Three Divisions of Care...One Commitment to Excellence.
Located at 230 East Ridgewood Avenue in Paramus, NJ, Bergen Regional Medical Center provides a comprehensive set of quality services including Long Term Care, Behavioral Health Care and Acute Care to the Bergen County community. Bergen Regional is both the largest hospital with 1,070 beds and the largest licensed nursing home in New Jersey.
The entire Medical Center, including its Long Term Care Division, is fully accredited by the Joint Commission. Less than 6% of Long Term Care facilities nationwide pursue and receive Joint Commission accreditation.
Additionally, with 323 beds, Bergen Regional is one of the largest medical resources providing a continuum of care for the behavioral health community and is a safety net provider for the mentally impaired, elderly, uninsured or underinsured for the state of New Jersey. BRMC also provides services for those eligible for health insurance or Medicaid under the Affordable Care Act.
As a complement to its long term care and behavioral health/substance abuse expertise, Bergen Regional also offers acute medical services including: 24/7 emergency department; surgical suites; physical rehabilitation; pharmacy; laboratory; radiologic services (including digital mammography) and more than 20 ambulatory specialties available through the BRMC Clinic. You can have all of your outpatient healthcare needs fulfilled in one convenient location.
Whatever your medical or mental health needs, Bergen Regional Medical Center is committed to providing you or your loved one with compassionate and quality care.
November is National Alzheimer's Disease & Awareness Month
Bergen Regional Medical Center has specialized treatment units within its long term care division to care for those with dementia and Alzheimer’s. Call 201.967.4073 for more information.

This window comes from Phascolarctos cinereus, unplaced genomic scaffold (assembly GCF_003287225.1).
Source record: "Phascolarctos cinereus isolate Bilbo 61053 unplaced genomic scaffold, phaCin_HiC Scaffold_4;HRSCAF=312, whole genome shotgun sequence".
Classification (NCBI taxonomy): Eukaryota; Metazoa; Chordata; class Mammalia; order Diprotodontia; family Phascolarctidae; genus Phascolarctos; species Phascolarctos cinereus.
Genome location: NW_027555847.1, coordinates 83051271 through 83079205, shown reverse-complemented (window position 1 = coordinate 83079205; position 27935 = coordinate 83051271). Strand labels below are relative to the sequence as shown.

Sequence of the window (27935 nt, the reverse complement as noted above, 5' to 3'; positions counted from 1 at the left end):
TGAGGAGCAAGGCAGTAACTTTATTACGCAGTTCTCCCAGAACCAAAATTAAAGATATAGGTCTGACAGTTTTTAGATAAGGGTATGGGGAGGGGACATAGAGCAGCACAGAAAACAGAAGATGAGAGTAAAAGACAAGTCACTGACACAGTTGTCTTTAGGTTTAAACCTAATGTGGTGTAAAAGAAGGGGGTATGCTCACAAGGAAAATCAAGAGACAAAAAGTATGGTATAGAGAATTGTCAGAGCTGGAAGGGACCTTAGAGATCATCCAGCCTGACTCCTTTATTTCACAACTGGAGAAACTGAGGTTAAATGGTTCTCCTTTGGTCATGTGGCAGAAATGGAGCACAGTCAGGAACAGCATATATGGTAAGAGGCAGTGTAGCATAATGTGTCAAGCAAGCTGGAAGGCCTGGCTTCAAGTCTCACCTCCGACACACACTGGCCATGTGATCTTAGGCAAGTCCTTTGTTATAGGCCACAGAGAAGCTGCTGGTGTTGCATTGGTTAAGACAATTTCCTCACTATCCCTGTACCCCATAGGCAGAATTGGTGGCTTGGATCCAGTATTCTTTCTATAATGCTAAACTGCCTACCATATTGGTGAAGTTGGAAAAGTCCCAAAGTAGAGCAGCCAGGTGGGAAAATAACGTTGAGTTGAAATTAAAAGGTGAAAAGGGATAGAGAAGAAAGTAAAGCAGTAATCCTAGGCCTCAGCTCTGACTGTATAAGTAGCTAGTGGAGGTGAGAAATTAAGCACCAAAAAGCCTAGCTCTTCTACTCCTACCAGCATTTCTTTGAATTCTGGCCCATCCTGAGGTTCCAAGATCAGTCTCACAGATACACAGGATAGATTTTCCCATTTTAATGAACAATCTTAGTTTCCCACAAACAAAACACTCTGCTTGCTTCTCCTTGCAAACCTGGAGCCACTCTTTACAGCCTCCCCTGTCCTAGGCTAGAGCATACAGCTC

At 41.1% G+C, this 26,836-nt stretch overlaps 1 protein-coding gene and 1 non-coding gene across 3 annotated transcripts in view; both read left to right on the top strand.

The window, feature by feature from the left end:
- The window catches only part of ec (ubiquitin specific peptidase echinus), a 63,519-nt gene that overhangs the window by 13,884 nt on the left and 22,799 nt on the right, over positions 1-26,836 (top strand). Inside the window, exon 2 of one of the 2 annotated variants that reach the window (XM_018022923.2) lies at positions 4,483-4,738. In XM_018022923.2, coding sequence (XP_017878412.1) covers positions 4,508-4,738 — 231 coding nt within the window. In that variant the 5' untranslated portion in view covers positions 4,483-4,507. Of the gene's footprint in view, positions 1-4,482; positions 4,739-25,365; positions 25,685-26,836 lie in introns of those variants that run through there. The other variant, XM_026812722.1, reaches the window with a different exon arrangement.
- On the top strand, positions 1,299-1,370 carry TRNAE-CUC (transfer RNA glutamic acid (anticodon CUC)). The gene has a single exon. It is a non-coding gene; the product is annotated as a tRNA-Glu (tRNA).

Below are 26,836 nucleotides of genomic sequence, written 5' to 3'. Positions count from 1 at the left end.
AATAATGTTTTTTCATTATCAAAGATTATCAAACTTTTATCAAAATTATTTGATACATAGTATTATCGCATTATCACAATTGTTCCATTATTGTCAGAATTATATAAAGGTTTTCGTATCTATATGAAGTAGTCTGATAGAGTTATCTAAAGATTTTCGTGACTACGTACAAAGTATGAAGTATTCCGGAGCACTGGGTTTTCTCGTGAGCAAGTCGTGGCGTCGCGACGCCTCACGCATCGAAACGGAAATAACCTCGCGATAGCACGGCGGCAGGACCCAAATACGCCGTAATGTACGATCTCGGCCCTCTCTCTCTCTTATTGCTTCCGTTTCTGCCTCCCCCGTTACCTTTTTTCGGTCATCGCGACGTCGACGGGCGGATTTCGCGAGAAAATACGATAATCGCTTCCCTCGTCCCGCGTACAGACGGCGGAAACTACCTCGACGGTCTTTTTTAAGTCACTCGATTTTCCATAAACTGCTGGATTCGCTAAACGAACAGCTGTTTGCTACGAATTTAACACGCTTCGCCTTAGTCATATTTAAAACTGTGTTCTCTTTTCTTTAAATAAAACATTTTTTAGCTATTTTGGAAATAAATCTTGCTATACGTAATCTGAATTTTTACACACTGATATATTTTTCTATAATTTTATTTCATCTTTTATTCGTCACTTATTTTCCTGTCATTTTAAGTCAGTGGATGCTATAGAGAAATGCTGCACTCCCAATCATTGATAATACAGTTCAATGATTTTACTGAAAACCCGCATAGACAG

Alzheimer's and Dementia Basics
Courtesy of www.alz.org
Alzheimer's is the most common form of dementia, a general term for memory loss and other intellectual abilities serious enough to interfere with daily life. Alzheimer's disease accounts for 60 to 80 percent of dementia cases.
Alzheimer's is not a normal part of aging, although the greatest known risk factor is increasing age, and the majority of people with Alzheimer's are 65 and older. But Alzheimer's is not just a disease of old age. Up to 5 percent of people with the disease have early onset Alzheimer's (also known as younger-onset), which often appears when someone is in their 40s or 50s.
Alzheimer's worsens over time. Alzheimer's is a progressive disease, where dementia symptoms gradually worsen over a number of years. In its early stages, memory loss is mild, but with late-stage Alzheimer's, individuals lose the ability to carry on a conversation and respond to their environment. Alzheimer's is the sixth leading cause of death in the United States. Those with Alzheimer's live an average of eight years after their symptoms become noticeable to others, but survival can range from four to 20 years, depending on age and other health conditions.
Alzheimer's has no current cure, but treatments for symptoms are available and research continues. Although current Alzheimer's treatments cannot stop Alzheimer's from progressing, they can temporarily slow the worsening of dementia symptoms and improve quality of life for those with Alzheimer's and their caregivers. Today, there is a worldwide effort under way to find better ways to treat the disease, delay its onset, and prevent it from developing.